poop (1 Viewer)

Yeah, that's done in association with Montfort and (I suppose) Linda. It comes from X-Ray books, they do a semi-regular, quasi-periodic publication that's part magazine, part broadside collection and part art-jigsaw-puzzle.

The publisher sells POOP on his site for $300, so bid accordingly.

And the poem POOP was "previously unpublished" when this came out, like the auction says, but has since shown up in one of the Ecco books.
You mean X-Ray? There could have been, I haven't seen every issue. Brewton always includes Bukowski in X-Ray. I'm sure it's a selling point for any small mag. Even local zine The Rise And The Fall Of The Harbor Area has started running Bukowski poems. Hand picked by Linda for the locals.
memory plays dirty tricks on me. That Poop title reminded me of something, but I wasn't sure of what. I finally found it out: there was a special Bukowski issue back in 1994 published by Ploplop.

well, now...
What do you mean by legit? I did some of the letterpress pritning on this project and can answer some questions you might have...
well on ebay, one can never be quite sure it is an actual copy. some people have lots of time on their hands and like to fool you. that's all I was saying because I had never heard of it or the publisher.
Counterfeiting a letterpressed, boxed item would require quite a bit of effort. Judging by the images in that auction, the poem was definitely letterpressed (by Jason?). So I think it's safe to assume it was legit.
Yes, I letterpress pritned the label on the box top and the broadside. The broadside, which measure about 5"x24" was printed in two-colors on a Vandercook Universal 1, as was the cover label. The colophon inside the box top was printed (on a Heidelberg?) by Toxic Coyote Press... The X-Ray Book Company projects are always interesting with high production values. I printed the cover for X-Ray Number Ten as well...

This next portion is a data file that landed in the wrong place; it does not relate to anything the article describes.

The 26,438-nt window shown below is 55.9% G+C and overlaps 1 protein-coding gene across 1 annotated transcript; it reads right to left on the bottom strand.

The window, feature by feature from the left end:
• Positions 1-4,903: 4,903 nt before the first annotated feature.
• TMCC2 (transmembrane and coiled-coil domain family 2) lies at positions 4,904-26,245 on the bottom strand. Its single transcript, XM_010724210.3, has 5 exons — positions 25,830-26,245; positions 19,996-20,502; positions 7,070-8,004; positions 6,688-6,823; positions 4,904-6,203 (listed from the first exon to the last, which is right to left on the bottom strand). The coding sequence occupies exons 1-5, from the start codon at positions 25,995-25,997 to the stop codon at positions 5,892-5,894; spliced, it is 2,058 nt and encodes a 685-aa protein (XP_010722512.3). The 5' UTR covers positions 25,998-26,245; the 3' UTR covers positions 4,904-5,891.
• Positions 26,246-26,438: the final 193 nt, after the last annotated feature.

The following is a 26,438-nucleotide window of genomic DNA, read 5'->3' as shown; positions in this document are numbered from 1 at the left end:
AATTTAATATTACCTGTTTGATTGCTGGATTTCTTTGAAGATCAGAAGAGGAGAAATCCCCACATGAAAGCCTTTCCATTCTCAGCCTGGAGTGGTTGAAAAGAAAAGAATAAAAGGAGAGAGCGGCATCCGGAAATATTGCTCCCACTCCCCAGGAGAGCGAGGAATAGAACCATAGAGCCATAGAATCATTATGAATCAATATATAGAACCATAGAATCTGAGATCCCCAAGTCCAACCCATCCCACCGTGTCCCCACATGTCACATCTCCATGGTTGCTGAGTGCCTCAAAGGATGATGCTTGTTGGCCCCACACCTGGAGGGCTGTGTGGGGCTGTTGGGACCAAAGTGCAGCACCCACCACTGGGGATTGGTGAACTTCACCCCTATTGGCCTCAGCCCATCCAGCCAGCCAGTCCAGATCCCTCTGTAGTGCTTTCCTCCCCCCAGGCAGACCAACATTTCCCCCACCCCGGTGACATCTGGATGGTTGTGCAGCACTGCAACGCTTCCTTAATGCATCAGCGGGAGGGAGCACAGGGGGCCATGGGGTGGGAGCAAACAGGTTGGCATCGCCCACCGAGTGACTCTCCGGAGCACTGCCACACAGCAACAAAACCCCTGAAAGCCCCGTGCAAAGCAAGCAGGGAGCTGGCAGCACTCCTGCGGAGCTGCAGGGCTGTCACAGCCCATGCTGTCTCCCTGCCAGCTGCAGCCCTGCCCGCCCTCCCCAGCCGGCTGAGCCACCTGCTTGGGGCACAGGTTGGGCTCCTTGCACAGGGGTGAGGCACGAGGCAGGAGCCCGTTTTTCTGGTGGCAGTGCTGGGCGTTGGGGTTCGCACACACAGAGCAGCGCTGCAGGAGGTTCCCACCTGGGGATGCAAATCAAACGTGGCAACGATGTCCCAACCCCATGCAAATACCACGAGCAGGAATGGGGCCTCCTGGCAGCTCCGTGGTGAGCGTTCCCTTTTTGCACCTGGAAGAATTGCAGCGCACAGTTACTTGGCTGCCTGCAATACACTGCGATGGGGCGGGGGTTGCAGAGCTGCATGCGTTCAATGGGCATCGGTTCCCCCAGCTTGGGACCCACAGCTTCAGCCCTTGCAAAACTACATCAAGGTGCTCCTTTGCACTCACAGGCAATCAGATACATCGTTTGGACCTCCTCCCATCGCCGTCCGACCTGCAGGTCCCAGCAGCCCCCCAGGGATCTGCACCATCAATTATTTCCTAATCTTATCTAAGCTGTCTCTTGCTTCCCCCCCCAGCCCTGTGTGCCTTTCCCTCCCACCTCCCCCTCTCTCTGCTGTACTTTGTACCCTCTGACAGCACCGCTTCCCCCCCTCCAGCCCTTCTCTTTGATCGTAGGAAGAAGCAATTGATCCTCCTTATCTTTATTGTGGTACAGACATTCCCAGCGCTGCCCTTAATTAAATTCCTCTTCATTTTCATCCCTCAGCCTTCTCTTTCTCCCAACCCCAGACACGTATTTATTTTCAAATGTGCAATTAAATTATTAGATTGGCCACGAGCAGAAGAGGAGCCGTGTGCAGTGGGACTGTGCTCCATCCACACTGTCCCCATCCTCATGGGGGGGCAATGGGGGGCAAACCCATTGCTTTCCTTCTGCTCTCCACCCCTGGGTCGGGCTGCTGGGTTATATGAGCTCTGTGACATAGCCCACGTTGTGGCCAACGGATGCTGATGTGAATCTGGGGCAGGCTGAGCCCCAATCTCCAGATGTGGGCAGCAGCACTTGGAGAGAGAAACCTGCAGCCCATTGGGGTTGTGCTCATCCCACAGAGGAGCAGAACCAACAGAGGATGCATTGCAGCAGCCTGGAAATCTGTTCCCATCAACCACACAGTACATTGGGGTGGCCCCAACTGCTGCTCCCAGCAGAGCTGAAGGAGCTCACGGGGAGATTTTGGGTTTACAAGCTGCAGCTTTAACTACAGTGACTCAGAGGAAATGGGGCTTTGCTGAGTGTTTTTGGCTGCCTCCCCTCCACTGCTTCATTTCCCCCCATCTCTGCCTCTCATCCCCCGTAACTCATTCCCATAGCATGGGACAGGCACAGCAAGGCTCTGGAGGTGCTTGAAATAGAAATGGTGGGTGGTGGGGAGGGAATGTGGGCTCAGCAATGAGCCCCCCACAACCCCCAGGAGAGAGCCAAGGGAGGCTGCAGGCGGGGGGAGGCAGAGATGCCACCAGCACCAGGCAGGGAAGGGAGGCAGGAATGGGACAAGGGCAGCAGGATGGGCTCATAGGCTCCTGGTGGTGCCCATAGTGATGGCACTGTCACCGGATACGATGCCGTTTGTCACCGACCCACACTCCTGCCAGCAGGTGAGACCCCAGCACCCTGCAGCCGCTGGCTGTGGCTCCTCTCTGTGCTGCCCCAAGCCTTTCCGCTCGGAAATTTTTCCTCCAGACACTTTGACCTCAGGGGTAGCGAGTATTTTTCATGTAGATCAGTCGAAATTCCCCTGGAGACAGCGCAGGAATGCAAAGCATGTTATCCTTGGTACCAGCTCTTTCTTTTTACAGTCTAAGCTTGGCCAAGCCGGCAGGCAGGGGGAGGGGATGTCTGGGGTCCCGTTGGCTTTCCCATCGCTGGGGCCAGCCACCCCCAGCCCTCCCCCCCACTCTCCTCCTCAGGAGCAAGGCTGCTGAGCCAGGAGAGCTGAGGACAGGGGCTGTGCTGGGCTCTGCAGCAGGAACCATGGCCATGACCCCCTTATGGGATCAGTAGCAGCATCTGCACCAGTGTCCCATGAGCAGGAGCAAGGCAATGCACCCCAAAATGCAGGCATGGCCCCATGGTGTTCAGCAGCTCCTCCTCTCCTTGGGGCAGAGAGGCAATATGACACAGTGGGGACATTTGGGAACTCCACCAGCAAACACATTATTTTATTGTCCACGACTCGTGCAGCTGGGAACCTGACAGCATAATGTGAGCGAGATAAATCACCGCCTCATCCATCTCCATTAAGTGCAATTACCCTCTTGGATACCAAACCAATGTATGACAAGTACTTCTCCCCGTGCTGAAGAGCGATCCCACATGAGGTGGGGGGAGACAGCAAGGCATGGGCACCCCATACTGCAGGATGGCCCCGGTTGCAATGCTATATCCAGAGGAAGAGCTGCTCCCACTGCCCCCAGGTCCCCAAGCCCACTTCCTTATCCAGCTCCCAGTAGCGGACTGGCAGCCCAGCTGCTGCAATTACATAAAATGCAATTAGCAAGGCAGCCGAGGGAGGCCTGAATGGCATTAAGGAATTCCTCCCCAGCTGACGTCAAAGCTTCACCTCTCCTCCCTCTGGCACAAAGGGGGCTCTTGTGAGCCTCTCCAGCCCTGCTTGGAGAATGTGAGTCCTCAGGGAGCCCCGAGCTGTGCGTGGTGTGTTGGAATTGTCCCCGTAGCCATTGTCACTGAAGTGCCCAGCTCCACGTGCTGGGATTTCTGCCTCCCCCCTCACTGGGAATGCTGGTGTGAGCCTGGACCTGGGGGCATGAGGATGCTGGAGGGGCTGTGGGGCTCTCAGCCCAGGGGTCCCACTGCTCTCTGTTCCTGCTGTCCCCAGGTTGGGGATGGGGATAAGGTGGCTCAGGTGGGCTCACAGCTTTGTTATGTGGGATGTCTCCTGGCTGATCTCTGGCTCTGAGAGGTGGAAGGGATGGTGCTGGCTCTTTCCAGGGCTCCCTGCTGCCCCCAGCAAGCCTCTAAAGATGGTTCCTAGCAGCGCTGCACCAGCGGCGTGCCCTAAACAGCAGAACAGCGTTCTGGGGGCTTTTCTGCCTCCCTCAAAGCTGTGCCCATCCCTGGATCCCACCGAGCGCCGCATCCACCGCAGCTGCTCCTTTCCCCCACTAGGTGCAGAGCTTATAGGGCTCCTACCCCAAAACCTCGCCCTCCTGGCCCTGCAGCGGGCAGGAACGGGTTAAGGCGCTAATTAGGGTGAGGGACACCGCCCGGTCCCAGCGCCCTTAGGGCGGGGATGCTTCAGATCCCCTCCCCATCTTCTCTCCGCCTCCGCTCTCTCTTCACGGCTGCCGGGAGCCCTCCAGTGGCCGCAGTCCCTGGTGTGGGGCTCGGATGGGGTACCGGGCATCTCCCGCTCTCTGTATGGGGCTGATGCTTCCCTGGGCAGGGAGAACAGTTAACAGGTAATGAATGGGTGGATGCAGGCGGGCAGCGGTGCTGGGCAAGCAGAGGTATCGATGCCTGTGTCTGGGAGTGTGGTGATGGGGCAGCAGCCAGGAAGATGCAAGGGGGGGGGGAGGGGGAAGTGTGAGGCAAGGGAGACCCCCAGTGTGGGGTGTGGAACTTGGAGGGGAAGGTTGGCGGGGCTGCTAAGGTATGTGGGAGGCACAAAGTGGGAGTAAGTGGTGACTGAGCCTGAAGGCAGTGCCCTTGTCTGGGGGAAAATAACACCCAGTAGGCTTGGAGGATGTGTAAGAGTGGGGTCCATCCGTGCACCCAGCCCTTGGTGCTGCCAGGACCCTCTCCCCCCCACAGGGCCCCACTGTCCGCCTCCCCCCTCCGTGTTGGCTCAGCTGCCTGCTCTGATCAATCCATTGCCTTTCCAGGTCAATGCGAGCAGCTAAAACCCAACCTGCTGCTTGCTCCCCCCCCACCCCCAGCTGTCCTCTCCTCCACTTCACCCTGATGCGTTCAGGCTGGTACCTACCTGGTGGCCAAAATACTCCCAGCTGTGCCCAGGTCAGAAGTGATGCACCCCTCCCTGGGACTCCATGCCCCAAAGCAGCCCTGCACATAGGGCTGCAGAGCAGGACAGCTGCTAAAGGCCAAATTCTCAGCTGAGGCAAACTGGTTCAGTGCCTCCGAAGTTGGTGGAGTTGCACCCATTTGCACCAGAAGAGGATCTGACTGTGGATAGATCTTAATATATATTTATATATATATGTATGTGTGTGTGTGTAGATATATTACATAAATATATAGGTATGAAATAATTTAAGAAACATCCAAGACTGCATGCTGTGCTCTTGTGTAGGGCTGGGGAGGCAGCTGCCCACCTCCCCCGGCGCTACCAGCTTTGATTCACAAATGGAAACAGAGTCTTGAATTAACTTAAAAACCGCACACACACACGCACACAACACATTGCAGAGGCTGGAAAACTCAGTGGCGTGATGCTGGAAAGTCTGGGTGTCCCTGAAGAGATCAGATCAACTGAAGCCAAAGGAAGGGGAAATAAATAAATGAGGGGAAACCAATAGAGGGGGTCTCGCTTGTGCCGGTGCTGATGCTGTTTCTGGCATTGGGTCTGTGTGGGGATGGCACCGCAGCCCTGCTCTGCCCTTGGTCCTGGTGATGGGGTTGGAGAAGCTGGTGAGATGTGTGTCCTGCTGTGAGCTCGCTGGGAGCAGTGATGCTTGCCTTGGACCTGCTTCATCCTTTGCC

Nice work. Is Brewton a printer at all or just the publisher? I don't know that much about X-Ray, so I guess I always assumed they did all the printing.
Yes, Brewton is also (among other things) a gifted printer. He just completed a nice Broadside of the Month series that includes a Bukowski poem. Check it out here: www.xraybookco.com. I've collaborated with X-RAY on a few projects over the years (as have a few other printers I know of) and have been invited to contribute to quite a few projects -- and it's always great fun...
This broadside is quite something to see. Also pick up "my Cats" by Bukowski. That was also printed by Jason Davis. Really two amazing pieces and they are executed perfectly. I'd frame both of these beauties if only I had more wall space....

All of the X-Ray projects are top-shelf and worth the money. Letterpress printing is a dying art and guys Like Brewton and company are a vanishing breed. A run of X-Ray #2-7 just sold at PBA for $2K and his beautifully produced Mista Leary He Dead sold for about $800. I thought both prices were very fair (although well outside my range of affordability). If you can spring for the Broadside of the Month portfolio, I'd recommend it.
cirerita said:
anybody care to tell me the link for "my cats"?

There is a scan of the broadside here: http://www.verdantpress.com/images/verdant/mycats.html
though I just realized that the colophon is cut off...

Here's the detail: Bukowski, Charles. MY CATS (Pasadena: verdant press, 2003) first edition, broadside, handset type. Printed in an edition of 500 copies on the occassion of the 36th California International Antiquarian Book Fair in San Francisco. [verdant press broadside number four.] Contact Jeff Maser, Bookseller ([email protected]) for availability.
Letterpress is indeed a dying art, but there seems to be a bit of a resurgence going on, so you never know. I think letterpress will be with us for a long time. As long as the old equipment continues to work.

My girlfriend is an artist, and last year we put together a book with some reproductions of her art and letterpressed pages on hand made paper, etc., die cut cover - the whole nine yards.

It was a ridiculous amount of work, but it's been selling well, and several museums have added it to their book collections, most recently the Getty in LA, which is pretty impressive for something we put together in the garage. ;)


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